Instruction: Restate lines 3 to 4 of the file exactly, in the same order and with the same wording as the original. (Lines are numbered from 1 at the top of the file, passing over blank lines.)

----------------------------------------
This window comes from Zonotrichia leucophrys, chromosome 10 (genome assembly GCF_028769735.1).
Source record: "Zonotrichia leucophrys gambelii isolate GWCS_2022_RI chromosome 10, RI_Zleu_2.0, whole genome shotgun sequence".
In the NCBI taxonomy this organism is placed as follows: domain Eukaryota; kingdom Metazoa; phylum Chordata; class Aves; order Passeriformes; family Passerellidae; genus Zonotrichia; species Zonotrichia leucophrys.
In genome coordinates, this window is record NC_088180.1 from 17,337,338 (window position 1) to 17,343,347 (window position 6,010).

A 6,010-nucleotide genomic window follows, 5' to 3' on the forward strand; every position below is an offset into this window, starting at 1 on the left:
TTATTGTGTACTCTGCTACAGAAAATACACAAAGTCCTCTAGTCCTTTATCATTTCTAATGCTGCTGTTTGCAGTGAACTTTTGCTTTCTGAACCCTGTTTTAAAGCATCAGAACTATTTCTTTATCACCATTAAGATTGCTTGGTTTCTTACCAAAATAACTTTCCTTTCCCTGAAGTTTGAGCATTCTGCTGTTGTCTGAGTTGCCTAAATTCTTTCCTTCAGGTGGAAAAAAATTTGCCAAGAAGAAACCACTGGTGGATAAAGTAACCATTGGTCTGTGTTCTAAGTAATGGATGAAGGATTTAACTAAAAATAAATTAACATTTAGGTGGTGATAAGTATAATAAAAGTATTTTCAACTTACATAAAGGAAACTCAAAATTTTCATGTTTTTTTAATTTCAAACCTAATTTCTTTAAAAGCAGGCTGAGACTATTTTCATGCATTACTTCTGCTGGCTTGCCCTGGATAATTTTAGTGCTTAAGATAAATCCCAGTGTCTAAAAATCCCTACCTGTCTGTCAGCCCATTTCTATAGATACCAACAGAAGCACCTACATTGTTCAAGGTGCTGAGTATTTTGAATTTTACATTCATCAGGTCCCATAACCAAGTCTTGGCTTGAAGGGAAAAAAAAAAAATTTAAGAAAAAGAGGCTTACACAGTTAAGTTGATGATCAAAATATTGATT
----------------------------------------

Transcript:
In the NCBI taxonomy this organism is placed as follows: domain Eukaryota; kingdom Metazoa; phylum Chordata; class Aves; order Passeriformes; family Passerellidae; genus Zonotrichia; species Zonotrichia leucophrys.
In genome coordinates, this window is record NC_088180.1 from 17,337,338 (window position 1) to 17,343,347 (window position 6,010).